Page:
And that’s the point: the farm stands don’t always get quality produce. It’s not always local. It’s not always fresh. It’s whatever they can get cheap and sell at premium prices. The tourists don’t know any better. They see farm stands and they think fresh, local, organic. They don’t realize that they’re often buying the produce that the packing houses don’t want.

Is all this produce bad? No. The cherries pictured above were sub-standard for the packing houses, but they were perfectly good to eat. (And it’s good to see that someone was picking them and making them available for consumption — I picked so much primarily because the idea of all those cherries going to waste was very upsetting to me.) Still, a farm stand might charge a premium for them just because they’re Rainiers and just because they’re at a farm stand. It’s the sucker tourist who doesn’t know any better who is paying a premium price at the farm stand when they might get better fruit at the local supermarket.

As for local…well, I’ve never seen an orange grove in Washington State. Lemons, limes, kiwis — these are all produce you might find at a farm stand. If you’re looking for local produce, think of what you’re buying and ask if it really is local.

And fresh? Here’s a secret: apples are picked in the late summer and early autumn. If you buy an apple anywhere in the U.S. in May, it’s either not fresh or it not local. Now I’m not saying you shouldn’t buy apples off season — apples are one of the few fruits that we’re able to preserve for up to a year and maintain in near-fresh condition. I’m just using apples as an example, since apples appear at nearly every farm stand you might visit.

Look before You Buy

My point: don’t automatically think that the best produce can be found at a farm stand. Not all farm stands are created equally. Look before you buy. Ask questions. Don’t buy pre-bagged items — remember my bag of bad cherries? Make sure you get what you’re paying for.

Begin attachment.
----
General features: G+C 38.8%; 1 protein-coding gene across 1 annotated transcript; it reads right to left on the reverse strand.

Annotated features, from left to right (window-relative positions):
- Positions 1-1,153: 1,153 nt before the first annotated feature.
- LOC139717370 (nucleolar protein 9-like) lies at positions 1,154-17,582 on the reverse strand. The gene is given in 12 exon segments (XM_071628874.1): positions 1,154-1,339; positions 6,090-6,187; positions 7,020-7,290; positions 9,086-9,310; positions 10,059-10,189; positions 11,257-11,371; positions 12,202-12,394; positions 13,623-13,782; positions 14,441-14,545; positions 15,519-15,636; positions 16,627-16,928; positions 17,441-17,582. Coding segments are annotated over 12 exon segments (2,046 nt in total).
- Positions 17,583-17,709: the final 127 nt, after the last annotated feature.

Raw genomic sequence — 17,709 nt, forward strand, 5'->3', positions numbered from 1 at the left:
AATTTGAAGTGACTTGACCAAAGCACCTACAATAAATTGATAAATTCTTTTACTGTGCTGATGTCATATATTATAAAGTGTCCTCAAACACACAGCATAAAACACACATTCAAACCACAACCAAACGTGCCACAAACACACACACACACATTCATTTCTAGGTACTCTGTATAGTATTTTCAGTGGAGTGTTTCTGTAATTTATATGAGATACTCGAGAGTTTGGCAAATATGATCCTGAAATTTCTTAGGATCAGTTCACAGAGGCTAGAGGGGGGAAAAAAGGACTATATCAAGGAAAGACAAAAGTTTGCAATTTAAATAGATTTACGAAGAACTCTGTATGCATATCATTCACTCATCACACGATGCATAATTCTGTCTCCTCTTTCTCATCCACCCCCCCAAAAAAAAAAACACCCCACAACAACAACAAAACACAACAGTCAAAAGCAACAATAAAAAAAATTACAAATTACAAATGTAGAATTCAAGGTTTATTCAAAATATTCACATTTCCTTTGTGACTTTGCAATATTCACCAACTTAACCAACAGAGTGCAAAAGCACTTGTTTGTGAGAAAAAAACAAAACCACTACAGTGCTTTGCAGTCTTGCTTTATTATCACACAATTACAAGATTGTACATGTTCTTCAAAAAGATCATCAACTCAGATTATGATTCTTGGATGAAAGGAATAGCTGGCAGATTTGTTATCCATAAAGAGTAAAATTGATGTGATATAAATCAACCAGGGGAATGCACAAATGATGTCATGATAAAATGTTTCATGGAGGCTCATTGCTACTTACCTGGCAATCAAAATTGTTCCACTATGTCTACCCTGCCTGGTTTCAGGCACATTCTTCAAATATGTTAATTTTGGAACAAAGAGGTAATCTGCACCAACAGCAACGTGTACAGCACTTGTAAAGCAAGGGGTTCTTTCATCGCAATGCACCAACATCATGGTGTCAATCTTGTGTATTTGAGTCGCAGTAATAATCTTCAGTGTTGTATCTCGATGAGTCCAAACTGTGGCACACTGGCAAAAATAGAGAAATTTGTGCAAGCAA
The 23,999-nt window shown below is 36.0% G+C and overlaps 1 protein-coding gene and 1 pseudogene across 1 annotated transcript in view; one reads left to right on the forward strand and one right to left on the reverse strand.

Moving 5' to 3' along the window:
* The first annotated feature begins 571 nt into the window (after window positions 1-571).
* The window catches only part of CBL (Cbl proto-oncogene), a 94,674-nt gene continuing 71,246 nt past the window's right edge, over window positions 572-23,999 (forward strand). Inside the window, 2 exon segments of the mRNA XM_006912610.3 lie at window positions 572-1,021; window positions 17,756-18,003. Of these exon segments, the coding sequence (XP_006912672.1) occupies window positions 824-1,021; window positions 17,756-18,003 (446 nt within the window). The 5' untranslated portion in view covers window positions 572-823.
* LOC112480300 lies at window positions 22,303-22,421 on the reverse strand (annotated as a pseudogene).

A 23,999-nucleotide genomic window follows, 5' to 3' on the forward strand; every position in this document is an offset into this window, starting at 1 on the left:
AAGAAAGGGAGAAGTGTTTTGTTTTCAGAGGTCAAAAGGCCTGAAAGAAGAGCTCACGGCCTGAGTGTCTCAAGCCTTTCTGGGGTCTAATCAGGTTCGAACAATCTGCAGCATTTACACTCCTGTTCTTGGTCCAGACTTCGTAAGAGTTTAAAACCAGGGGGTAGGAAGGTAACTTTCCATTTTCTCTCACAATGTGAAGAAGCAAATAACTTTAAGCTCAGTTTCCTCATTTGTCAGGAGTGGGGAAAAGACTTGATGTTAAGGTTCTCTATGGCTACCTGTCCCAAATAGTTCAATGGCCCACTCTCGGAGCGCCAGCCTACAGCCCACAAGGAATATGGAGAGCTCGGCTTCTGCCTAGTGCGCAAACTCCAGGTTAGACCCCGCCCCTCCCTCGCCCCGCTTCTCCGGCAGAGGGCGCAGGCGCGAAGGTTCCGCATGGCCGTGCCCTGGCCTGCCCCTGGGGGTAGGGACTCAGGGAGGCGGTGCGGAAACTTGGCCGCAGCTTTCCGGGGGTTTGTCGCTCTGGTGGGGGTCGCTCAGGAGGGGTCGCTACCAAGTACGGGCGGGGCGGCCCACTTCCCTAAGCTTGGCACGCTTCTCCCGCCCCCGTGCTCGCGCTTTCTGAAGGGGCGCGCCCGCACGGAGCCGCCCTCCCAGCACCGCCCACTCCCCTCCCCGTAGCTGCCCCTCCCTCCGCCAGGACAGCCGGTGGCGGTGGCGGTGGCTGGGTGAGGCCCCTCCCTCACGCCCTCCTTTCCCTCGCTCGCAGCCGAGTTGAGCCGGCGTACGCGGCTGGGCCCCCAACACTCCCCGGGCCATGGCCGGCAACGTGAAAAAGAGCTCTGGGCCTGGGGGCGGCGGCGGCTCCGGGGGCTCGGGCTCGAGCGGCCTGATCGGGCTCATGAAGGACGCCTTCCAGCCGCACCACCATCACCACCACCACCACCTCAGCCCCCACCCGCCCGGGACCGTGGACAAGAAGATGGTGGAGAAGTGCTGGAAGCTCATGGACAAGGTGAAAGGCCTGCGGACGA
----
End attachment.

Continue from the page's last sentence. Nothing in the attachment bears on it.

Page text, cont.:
And support the good farm stands — the ones really delivering produce right from the local farms — by visiting them often.

3 thoughts on “Farm Stand Fruit Isn’t Always the Best

  1. We have a great local farmer’s market here in Rutland. Great local produce that the farmers actually grow, cheese and breads, but I know exactly what you mean. Crossing over into New York state headed toward Lake George there is a very large “farm stand” which we’ve stopped at a couple of times. A lot of the items don’t grow on farms, much less farms in that area. We are lucky to have a farm stand (literally a little booth) at the bottom of our road and we know that what’s there is picked by our neighbor and is grown within less than a mile from our home.
    I smiled when I read about Tice’s Farm – seems that was a destination for all of us Jersey folk from that area. We made regular treks there with my parents as well.

  2. @Tammy Heffernan
    I’m sure that good farm stands exist here and there everywhere. I’m just very sad to see that in the middle of Washington’s farm country, they’re all geared toward tourists from Seattle. (Incidentally, I just discovered that the locals here refer to them as “Coasties.”) There’s fresh produce growing everywhere, but you can’t find a reliable place to buy it the day it’s picked.

  3. I grew up in western Massachusetts in “the Berkshires”
    Luckily, stored in my memory is the joy of going to the cider mill in the fall, seeing it being made and drinking it as it came forth. (And taking home a gallon jug that would hopefully last long enough for some to ferment!)

What do you think?